The Stars’ Tennis Balls
Arrow Books 2011, 436 pages
On the inside of the book there is this quote from Mail on Sunday
‘My goodness what fruity language Fry uses! You can feel his enjoyment, and also the huge force of his desire to please you, as you read this.’
He certainly pleased me very much with this extremely entertaining novel!
It is 1980 and young and handsome Ned, athletic, popular, and madly in love with Portia, lives in what seems to be a flawless world. His perfect life is, however, annoying to a few of his peers, who decide to play a practical joke on him, which in turn leads to devastating consequences for Ned. As a result, he ends up locked away in a mental institution on an island for the next twenty years.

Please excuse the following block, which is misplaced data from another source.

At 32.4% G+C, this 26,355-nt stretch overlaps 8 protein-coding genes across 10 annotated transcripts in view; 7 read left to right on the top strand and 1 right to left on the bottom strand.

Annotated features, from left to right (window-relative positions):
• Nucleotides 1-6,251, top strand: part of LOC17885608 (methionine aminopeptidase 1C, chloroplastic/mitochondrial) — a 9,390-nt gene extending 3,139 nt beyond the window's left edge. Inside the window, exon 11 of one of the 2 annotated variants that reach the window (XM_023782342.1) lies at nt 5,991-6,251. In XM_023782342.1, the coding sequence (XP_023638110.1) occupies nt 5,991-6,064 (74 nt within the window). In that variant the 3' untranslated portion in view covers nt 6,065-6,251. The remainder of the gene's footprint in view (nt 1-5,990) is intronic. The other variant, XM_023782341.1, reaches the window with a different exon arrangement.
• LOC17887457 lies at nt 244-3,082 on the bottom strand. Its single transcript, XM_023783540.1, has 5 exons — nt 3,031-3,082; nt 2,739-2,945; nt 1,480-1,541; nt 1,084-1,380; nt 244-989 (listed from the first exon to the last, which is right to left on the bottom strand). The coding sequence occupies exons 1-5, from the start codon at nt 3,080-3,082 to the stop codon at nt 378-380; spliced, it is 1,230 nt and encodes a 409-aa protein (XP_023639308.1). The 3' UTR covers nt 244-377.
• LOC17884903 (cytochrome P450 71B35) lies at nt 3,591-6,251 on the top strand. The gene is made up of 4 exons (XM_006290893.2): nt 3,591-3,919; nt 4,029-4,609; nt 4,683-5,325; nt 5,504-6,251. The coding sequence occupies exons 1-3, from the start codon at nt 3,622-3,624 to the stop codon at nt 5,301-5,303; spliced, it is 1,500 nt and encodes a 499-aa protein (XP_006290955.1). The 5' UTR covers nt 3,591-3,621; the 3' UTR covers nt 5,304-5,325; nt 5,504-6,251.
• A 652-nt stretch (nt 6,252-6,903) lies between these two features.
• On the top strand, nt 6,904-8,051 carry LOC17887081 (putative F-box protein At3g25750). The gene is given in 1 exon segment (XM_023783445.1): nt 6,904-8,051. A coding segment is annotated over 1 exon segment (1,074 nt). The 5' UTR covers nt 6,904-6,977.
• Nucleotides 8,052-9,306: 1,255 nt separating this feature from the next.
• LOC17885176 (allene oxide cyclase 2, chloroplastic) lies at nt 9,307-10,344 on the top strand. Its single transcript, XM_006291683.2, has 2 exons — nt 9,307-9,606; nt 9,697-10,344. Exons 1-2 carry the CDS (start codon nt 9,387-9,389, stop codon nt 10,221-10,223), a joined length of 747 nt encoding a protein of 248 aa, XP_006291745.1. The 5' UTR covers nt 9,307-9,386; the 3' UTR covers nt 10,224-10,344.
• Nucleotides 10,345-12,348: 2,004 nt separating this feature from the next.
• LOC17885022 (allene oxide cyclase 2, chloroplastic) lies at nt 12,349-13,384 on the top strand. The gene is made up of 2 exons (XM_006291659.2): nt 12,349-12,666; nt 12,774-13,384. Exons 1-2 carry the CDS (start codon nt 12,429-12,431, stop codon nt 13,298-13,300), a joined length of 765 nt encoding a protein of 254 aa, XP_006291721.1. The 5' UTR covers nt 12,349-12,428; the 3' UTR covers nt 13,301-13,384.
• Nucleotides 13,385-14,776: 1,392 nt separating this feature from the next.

BUT, he meets an interesting friend there who teaches him many things, and after his death, Ned manages to escape. The book would have been even better had Ned's revenge on everybody been more psychological and less physically violent, but still, it is just the kind of story you cannot put down once you have started reading.
(And yes, this is a contemporary version of The Count of Monte Christo!)